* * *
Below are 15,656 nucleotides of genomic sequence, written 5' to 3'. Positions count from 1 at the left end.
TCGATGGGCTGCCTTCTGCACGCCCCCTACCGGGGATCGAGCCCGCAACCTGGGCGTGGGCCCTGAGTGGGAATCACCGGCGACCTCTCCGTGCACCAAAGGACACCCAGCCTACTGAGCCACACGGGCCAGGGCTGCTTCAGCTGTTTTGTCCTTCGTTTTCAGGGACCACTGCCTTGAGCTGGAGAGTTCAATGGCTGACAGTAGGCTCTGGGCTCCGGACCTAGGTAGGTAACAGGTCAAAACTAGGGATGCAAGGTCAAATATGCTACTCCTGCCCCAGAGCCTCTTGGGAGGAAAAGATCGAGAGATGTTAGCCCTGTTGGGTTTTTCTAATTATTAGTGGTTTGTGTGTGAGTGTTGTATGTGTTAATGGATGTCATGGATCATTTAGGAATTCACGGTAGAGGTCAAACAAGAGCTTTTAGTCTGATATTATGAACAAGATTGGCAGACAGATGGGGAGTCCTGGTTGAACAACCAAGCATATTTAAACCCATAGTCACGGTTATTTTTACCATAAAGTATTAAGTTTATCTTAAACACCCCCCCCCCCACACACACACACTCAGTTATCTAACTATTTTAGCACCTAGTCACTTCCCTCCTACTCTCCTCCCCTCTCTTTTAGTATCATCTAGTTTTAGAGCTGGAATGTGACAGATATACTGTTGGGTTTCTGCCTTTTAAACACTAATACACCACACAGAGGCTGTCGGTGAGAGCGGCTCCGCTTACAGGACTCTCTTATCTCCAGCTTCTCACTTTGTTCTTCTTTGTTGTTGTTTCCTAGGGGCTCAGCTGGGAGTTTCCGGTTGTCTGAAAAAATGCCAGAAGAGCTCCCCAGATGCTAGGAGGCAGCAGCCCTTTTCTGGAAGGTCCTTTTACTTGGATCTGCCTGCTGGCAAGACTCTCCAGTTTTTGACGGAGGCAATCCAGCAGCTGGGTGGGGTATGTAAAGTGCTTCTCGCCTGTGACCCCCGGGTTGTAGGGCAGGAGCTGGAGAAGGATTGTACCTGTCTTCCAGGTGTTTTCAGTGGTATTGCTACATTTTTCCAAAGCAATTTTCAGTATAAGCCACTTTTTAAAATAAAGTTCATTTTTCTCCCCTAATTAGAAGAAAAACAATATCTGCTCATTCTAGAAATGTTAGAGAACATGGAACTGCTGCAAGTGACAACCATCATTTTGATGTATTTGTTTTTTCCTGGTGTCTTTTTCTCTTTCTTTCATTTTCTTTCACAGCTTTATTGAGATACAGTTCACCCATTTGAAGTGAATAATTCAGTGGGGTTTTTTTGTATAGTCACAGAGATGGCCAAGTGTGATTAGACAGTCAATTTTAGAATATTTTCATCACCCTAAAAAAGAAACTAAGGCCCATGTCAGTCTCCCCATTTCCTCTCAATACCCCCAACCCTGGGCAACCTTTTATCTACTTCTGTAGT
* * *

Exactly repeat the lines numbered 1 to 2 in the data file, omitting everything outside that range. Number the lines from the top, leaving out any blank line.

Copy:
Below are 15,656 nucleotides of genomic sequence, written 5' to 3'. Positions count from 1 at the left end.
TCGATGGGCTGCCTTCTGCACGCCCCCTACCGGGGATCGAGCCCGCAACCTGGGCGTGGGCCCTGAGTGGGAATCACCGGCGACCTCTCCGTGCACCAAAGGACACCCAGCCTACTGAGCCACACGGGCCAGGGCTGCTTCAGCTGTTTTGTCCTTCGTTTTCAGGGACCACTGCCTTGAGCTGGAGAGTTCAATGGCTGACAGTAGGCTCTGGGCTCCGGACCTAGGTAGGTAACAGGTCAAAACTAGGGATGCAAGGTCAAATATGCTACTCCTGCCCCAGAGCCTCTTGGGAGGAAAAGATCGAGAGATGTTAGCCCTGTTGGGTTTTTCTAATTATTAGTGGTTTGTGTGTGAGTGTTGTATGTGTTAATGGATGTCATGGATCATTTAGGAATTCACGGTAGAGGTCAAACAAGAGCTTTTAGTCTGATATTATGAACAAGATTGGCAGACAGATGGGGAGTCCTGGTTGAACAACCAAGCATATTTAAACCCATAGTCACGGTTATTTTTACCATAAAGTATTAAGTTTATCTTAAACACCCCCCCCCCCACACACACACACTCAGTTATCTAACTATTTTAGCACCTAGTCACTTCCCTCCTACTCTCCTCCCCTCTCTTTTAGTATCATCTAGTTTTAGAGCTGGAATGTGACAGATATACTGTTGGGTTTCTGCCTTTTAAACACTAATACACCACACAGAGGCTGTCGGTGAGAGCGGCTCCGCTTACAGGACTCTCTTATCTCCAGCTTCTCACTTTGTTCTTCTTTGTTGTTGTTTCCTAGGGGCTCAGCTGGGAGTTTCCGGTTGTCTGAAAAAATGCCAGAAGAGCTCCCCAGATGCTAGGAGGCAGCAGCCCTTTTCTGGAAGGTCCTTTTACTTGGATCTGCCTGCTGGCAAGACTCTCCAGTTTTTGACGGAGGCAATCCAGCAGCTGGGTGGGGTATGTAAAGTGCTTCTCGCCTGTGACCCCCGGGTTGTAGGGCAGGAGCTGGAGAAGGATTGTACCTGTCTTCCAGGTGTTTTCAGTGGTATTGCTACATTTTTCCAAAGCAATTTTCAGTATAAGCCACTTTTTAAAATAAAGTTCATTTTTCTCCCCTAATTAGAAGAAAAACAATATCTGCTCATTCTAGAAATGTTAGAGAACATGGAACTGCTGCAAGTGACAACCATCATTTTGATGTATTTGTTTTTTCCTGGTGTCTTTTTCTCTTTCTTTCATTTTCTTTCACAGCTTTATTGAGATACAGTTCACCCATTTGAAGTGAATAATTCAGTGGGGTTTTTTTGTATAGTCACAGAGATGGCCAAGTGTGATTAGACAGTCAATTTTAGAATATTTTCATCACCCTAAAAAAGAAACTAAGGCCCATGTCAGTCTCCCCATTTCCTCTCAATACCCCCAACCCTGGGCAACCTTTTATCTACTTCTGTAGT